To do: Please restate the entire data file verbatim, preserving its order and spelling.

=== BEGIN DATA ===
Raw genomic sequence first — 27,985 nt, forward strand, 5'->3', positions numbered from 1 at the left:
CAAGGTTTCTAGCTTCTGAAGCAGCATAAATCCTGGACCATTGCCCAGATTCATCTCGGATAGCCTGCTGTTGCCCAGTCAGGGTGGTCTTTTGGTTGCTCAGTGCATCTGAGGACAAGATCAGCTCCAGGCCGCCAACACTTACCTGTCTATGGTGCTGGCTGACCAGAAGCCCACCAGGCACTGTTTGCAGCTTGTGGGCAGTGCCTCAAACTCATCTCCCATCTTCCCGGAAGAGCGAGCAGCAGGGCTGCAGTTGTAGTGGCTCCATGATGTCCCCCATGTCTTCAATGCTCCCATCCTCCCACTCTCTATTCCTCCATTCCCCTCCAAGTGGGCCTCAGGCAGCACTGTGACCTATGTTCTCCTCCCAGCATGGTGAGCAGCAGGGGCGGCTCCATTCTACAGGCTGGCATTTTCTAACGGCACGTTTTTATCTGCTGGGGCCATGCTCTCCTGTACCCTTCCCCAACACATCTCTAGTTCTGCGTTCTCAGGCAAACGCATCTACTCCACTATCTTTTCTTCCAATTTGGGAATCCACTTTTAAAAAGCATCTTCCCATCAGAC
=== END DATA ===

Raw genomic sequence first — 27,985 nt, forward strand, 5'->3', positions numbered from 1 at the left:
CAAGGTTTCTAGCTTCTGAAGCAGCATAAATCCTGGACCATTGCCCAGATTCATCTCGGATAGCCTGCTGTTGCCCAGTCAGGGTGGTCTTTTGGTTGCTCAGTGCATCTGAGGACAAGATCAGCTCCAGGCCGCCAACACTTACCTGTCTATGGTGCTGGCTGACCAGAAGCCCACCAGGCACTGTTTGCAGCTTGTGGGCAGTGCCTCAAACTCATCTCCCATCTTCCCGGAAGAGCGAGCAGCAGGGCTGCAGTTGTAGTGGCTCCATGATGTCCCCCATGTCTTCAATGCTCCCATCCTCCCACTCTCTATTCCTCCATTCCCCTCCAAGTGGGCCTCAGGCAGCACTGTGACCTATGTTCTCCTCCCAGCATGGTGAGCAGCAGGGGCGGCTCCATTCTACAGGCTGGCATTTTCTAACGGCACGTTTTTATCTGCTGGGGCCATGCTCTCCTGTACCCTTCCCCAACACATCTCTAGTTCTGCGTTCTCAGGCAAACGCATCTACTCCACTATCTTTTCTTCCAATTTGGGAATCCACTTTTAAAAAGCATCTTCCCATCAGAC